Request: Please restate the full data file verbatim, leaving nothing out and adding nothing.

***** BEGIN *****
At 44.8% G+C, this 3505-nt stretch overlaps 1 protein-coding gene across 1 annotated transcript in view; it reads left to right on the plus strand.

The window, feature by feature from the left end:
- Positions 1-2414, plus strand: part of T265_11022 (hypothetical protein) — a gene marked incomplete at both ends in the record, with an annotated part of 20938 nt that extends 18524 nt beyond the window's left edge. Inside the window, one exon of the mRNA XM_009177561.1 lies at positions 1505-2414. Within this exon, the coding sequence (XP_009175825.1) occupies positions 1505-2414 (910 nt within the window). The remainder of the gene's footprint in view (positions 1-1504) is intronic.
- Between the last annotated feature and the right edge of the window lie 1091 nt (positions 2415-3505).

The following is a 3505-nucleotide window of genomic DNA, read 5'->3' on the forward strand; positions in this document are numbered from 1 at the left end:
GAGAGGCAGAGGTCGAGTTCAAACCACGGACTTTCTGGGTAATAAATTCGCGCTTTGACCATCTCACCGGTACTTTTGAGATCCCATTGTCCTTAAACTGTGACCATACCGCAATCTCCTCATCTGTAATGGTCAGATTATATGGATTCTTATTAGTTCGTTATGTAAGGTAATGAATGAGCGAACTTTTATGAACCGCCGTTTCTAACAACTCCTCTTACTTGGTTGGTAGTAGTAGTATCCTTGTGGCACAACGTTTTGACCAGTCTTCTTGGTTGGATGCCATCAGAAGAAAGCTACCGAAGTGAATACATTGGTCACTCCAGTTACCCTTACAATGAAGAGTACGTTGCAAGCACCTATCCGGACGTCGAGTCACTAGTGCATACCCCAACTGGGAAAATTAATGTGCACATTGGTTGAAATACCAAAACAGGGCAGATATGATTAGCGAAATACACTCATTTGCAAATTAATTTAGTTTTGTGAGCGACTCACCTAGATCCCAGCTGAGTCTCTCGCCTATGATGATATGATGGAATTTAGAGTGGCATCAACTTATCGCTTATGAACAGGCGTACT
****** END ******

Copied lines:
At 44.8% G+C, this 3505-nt stretch overlaps 1 protein-coding gene across 1 annotated transcript in view; it reads left to right on the plus strand.

The window, feature by feature from the left end:
- Positions 1-2414, plus strand: part of T265_11022 (hypothetical protein) — a gene marked incomplete at both ends in the record, with an annotated part of 20938 nt that extends 18524 nt beyond the window's left edge. Inside the window, one exon of the mRNA XM_009177561.1 lies at positions 1505-2414. Within this exon, the coding sequence (XP_009175825.1) occupies positions 1505-2414 (910 nt within the window). The remainder of the gene's footprint in view (positions 1-1504) is intronic.
- Between the last annotated feature and the right edge of the window lie 1091 nt (positions 2415-3505).

The following is a 3505-nucleotide window of genomic DNA, read 5'->3' on the forward strand; positions in this document are numbered from 1 at the left end:
GAGAGGCAGAGGTCGAGTTCAAACCACGGACTTTCTGGGTAATAAATTCGCGCTTTGACCATCTCACCGGTACTTTTGAGATCCCATTGTCCTTAAACTGTGACCATACCGCAATCTCCTCATCTGTAATGGTCAGATTATATGGATTCTTATTAGTTCGTTATGTAAGGTAATGAATGAGCGAACTTTTATGAACCGCCGTTTCTAACAACTCCTCTTACTTGGTTGGTAGTAGTAGTATCCTTGTGGCACAACGTTTTGACCAGTCTTCTTGGTTGGATGCCATCAGAAGAAAGCTACCGAAGTGAATACATTGGTCACTCCAGTTACCCTTACAATGAAGAGTACGTTGCAAGCACCTATCCGGACGTCGAGTCACTAGTGCATACCCCAACTGGGAAAATTAATGTGCACATTGGTTGAAATACCAAAACAGGGCAGATATGATTAGCGAAATACACTCATTTGCAAATTAATTTAGTTTTGTGAGCGACTCACCTAGATCCCAGCTGAGTCTCTCGCCTATGATGATATGATGGAATTTAGAGTGGCATCAACTTATCGCTTATGAACAGGCGTACT